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Facing immense financial challenge

  1. The budget 2000-2001
  2. Agriculture in 2000
  3. Saline agriculture
  4. Fertilizer: The demand
  5. Energy sector
  6. Foreign trade
  7. Automobiles
  8. Ports & Shipping
  9. Sugar industry
  10. Textile sector
  11. Soap industry
  12. Drug prices
  13. National Highway Authority

An interview with Arshad Munir Ahmad, MD, KSEW

By Syed M. Aslam
May 08 - 21, 2000

Pakistan's ports and shipping infrastructure primarily comprise two seaports, a single shipping company, the state-owned Pakistan National Shipping Corporation (PNSC) having a fleet of 15 vessels long past their economic lives, and a work-starved shipyard which in its better days have built over 440 vessels including ships and an array of port utility vessels including tugs, barges, port survey vessels and also fishing vessels. It has not only built ocean-going ships for PNSC but also utility vessels for Karachi Port Trust, Maritime Surveillance Agency, Pakistan Navy. Cargo vessels for Iran, Saudi Arabia, China, UAE, etc. , were also built.

The lack of work at the KSEW today is really an extension of an overall deterioration in the ports and shipping sector. Of the two operational ports, Port Qasim still primarily remains a day-time port after almost two decades of operation. The average age of twelve break-bulk carriers and the three used container vessels acquired by the PNSC is 18 years and 13 years respectively. The aged fleet poses an immense financial challenge for the PNSC which is once again heading in red for the year ended June 30 this year as it requires frequent repair, maintenance and dry-docking works but also makes it inescapable for it to replace the fleet in the near future. This has become all the more important as the much stricter security code by the International Maritime Organisation which was extended for the relief of many developing countries like Pakistan will be effectively enforced in the near future.


PAGE talked to the Managing Director of the KSEW, Arshad Munir Ahmad, a serving Rear Admiral of the Pakistan Navy, to highlight the problems of the KSEW, which in turn highlight the overall stagnation of the ports and shipping infrastructure. He also suggested measures for the revamping of the sector, particularly the PNSC, which today lifts just a fraction of the national cargoes and whose failure to replace its outdated fleet could mean the end of shipping in Pakistan.

As mentioned earlier, the lack of work has turned KSEW which used to be the hub of ship-building activities in the region in the late 50s and early 80s into a work-starved organisation. Today, it is unable to pay the salaries to its workers and staff for the last two months. There is just enough work for the KPT today, not only in its core activity, the ship building, but also ship repairing. The years of neglect and the lack of local support have taken a heavy toll on the KSEW.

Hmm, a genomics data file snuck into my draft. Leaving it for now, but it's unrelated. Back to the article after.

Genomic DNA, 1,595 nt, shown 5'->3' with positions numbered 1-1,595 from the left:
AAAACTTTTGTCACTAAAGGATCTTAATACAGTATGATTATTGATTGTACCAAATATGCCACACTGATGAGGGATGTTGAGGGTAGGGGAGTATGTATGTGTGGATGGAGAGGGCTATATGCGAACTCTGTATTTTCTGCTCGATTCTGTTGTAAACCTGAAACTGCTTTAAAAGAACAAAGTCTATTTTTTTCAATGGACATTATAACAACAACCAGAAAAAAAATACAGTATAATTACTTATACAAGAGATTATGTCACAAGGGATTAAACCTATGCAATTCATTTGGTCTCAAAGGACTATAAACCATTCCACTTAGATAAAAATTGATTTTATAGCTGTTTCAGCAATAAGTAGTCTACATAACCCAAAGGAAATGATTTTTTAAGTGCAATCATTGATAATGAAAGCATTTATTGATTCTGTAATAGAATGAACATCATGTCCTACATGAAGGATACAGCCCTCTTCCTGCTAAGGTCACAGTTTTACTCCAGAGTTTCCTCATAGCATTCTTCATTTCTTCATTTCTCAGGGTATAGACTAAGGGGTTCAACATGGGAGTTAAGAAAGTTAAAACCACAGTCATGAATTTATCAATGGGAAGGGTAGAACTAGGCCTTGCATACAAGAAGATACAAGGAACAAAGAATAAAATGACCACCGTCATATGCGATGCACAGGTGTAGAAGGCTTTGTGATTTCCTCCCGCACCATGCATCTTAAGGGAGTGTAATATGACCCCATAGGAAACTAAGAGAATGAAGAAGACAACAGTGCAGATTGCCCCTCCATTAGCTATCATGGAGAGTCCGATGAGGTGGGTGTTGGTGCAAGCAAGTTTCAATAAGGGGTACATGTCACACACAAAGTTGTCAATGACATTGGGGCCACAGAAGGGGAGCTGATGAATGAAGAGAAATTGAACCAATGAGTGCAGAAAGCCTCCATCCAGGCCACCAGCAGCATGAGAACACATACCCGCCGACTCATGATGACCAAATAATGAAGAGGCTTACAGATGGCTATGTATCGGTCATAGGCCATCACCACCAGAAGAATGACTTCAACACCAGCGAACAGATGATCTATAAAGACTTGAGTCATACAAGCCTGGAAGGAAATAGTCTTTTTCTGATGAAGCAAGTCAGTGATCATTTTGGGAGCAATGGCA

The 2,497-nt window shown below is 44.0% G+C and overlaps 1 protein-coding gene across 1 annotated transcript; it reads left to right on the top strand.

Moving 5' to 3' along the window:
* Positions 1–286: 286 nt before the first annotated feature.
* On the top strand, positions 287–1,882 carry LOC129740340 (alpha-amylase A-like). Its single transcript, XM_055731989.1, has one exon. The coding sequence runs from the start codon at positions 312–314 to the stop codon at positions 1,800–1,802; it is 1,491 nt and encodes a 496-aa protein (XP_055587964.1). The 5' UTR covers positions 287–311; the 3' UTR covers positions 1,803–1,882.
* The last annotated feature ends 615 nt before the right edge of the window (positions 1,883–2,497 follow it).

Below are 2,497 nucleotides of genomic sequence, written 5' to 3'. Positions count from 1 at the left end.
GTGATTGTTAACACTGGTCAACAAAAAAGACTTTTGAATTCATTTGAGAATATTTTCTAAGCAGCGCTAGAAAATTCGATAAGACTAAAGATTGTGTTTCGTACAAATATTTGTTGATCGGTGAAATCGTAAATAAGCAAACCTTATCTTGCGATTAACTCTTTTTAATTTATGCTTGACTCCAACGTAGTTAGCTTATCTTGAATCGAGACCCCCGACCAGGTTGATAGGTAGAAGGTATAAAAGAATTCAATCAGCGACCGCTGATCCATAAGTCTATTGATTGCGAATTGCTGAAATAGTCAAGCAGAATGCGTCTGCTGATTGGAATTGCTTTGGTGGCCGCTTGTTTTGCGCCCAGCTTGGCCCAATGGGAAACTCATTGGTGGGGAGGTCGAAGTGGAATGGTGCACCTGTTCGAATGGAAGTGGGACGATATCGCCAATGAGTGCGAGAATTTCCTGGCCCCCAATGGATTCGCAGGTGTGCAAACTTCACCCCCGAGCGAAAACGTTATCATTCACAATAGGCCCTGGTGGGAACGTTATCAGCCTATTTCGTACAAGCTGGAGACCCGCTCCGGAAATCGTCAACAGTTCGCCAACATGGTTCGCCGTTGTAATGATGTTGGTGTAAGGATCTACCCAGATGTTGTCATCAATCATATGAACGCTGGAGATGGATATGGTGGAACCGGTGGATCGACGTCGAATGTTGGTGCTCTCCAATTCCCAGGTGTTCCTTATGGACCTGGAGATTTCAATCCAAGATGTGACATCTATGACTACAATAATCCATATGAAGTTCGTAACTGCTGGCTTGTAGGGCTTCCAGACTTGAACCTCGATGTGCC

At present, KSEW has a limited number of small ship-building and maintenance works. The ship-building works in process include 3 tugs and two pusher tugs from the Pakistan Navy, the body work on the Agosta B submarine for the Pakistan Navy in collaboration with the Naval Dockyard. The maintenance works include maintenance and repair work of PNSC vessel Islamabad, KPT tugs and vessels of Maritime Surveillance Agency (MSA). KSEW is still awaiting the release of Rs 20 million from the PNSC for the repair works on m.v Sarghoda recently.

Rear Admiral Arshad Munir Ahmad told PAGE that KSEW needs Rs 700 million annually just to breakeven but is falling short of 25 per cent of this bare minimum revenue just to keep afloat. The absence of any ship-building orders over the years and the lack of support by the PNSC which did not provide a single ship repair and maintenance work during the last decade has taken a heavy toll on the KSEW.

The KSEW Managing Director stressed the need for the restoration of 30 per cent subsidy which was withdrawn by the government of the local ship-building orders some two years ago. He informed PAGE that it is traditional for the governments around the world to subsidise the ship-building orders by as much as 50 per cent to protect the interests of their shipyards in this era of cut-throat competition. Citing the example of the EU he said that the European Union has plans to approach the WTO against Korea which offers 40 per cent subsidy on ship-building orders.

He said that KSEW has tried to win the ship dry-docking, maintenance and repair orders from the PNSC which preferred to have its vessels service outside the country due to longer times taken by the KSEW. The ship repair work from PNSC has also started coming to the KSEW as we have assured it our commitment for on-time finishing of a work. We have already convinced the PNSC with the timely repair of m.v. Sarghoda recently and same will be the case with m.v. Islamabad the ongoing works on which will be completed at least 3-4 days early. We have got the firm commitment from the PNSC to send its ships for repairs to the KSEW for next six months, he added.

He said that the KSEW has initiated an aggressive marketing strategy, particularly aimed at securing ship-building orders, as it offers the lowest ship-building rates in the region and is fully equipped to build ocean-going vessels upto 26,000 DWT. KSEW has also approached PNSC to submit its plans for next 10 years including the replacement of its existing fleet which is inescapable in next five years. The same is the case with the fleet of Pakistan Navy.

He stressed that the government should allow same protection to the sole national ship-building shipyard, the KSEW which it allows to the local auto industry. If the local auto industry can be given protection against the foreign imports through high discouraging tariff why not the government discourage the import of ships which can be built in the country, he asked.